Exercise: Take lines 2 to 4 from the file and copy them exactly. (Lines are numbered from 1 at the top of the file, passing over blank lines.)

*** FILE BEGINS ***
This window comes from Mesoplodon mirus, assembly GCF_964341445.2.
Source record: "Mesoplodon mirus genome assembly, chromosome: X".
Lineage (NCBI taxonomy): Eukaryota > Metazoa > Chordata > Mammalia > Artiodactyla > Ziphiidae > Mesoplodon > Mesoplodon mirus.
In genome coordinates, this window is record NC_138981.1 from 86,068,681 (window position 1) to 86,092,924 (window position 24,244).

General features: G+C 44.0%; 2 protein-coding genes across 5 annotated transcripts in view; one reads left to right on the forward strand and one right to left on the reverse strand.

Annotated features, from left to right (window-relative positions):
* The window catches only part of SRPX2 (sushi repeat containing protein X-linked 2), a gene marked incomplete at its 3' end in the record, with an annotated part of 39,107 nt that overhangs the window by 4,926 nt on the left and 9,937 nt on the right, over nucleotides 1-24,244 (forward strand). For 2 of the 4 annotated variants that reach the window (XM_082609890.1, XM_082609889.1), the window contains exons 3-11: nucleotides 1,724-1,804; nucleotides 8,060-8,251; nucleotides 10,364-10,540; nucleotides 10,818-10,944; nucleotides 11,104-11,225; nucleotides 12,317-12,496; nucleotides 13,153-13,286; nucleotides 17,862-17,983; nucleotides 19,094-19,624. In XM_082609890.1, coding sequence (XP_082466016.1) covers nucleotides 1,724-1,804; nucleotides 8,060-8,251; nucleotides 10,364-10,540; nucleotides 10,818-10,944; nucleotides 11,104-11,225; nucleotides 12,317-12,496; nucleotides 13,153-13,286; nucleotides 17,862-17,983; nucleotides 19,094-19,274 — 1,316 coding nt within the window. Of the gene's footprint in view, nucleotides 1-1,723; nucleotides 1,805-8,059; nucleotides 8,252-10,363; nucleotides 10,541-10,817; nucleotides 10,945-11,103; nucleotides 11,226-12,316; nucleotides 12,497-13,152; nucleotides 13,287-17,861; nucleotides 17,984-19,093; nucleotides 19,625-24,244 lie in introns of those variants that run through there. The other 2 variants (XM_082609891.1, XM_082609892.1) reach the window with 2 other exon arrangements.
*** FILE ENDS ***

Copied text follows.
Source record: "Mesoplodon mirus genome assembly, chromosome: X".
Lineage (NCBI taxonomy): Eukaryota > Metazoa > Chordata > Mammalia > Artiodactyla > Ziphiidae > Mesoplodon > Mesoplodon mirus.
In genome coordinates, this window is record NC_138981.1 from 86,068,681 (window position 1) to 86,092,924 (window position 24,244).